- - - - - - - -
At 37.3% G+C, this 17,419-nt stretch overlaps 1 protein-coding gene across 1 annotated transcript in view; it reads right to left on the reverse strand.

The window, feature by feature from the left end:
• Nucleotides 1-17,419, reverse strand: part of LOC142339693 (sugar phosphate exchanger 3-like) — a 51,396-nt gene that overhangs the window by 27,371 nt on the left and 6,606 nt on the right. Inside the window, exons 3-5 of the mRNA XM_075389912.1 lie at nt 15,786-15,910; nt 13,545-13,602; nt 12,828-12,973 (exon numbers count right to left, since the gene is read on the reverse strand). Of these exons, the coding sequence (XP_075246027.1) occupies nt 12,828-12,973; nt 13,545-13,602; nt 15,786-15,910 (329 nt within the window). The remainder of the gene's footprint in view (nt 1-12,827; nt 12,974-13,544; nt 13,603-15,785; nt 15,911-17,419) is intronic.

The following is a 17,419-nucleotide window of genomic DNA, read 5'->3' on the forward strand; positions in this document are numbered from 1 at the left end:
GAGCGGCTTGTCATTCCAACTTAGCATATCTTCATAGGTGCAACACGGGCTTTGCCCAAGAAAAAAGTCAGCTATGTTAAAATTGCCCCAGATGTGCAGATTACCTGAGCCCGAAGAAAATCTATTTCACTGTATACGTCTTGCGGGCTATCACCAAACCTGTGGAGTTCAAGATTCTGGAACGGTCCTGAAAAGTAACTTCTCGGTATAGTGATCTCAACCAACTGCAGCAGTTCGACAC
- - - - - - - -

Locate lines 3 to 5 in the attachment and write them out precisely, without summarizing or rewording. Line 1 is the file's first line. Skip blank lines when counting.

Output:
• Nucleotides 1-17,419, reverse strand: part of LOC142339693 (sugar phosphate exchanger 3-like) — a 51,396-nt gene that overhangs the window by 27,371 nt on the left and 6,606 nt on the right. Inside the window, exons 3-5 of the mRNA XM_075389912.1 lie at nt 15,786-15,910; nt 13,545-13,602; nt 12,828-12,973 (exon numbers count right to left, since the gene is read on the reverse strand). Of these exons, the coding sequence (XP_075246027.1) occupies nt 12,828-12,973; nt 13,545-13,602; nt 15,786-15,910 (329 nt within the window). The remainder of the gene's footprint in view (nt 1-12,827; nt 12,974-13,544; nt 13,603-15,785; nt 15,911-17,419) is intronic.

The following is a 17,419-nucleotide window of genomic DNA, read 5'->3' on the forward strand; positions in this document are numbered from 1 at the left end:
GAGCGGCTTGTCATTCCAACTTAGCATATCTTCATAGGTGCAACACGGGCTTTGCCCAAGAAAAAAGTCAGCTATGTTAAAATTGCCCCAGATGTGCAGATTACCTGAGCCCGAAGAAAATCTATTTCACTGTATACGTCTTGCGGGCTATCACCAAACCTGTGGAGTTCAAGATTCTGGAACGGTCCTGAAAAGTAACTTCTCGGTATAGTGATCTCAACCAACTGCAGCAGTTCGACAC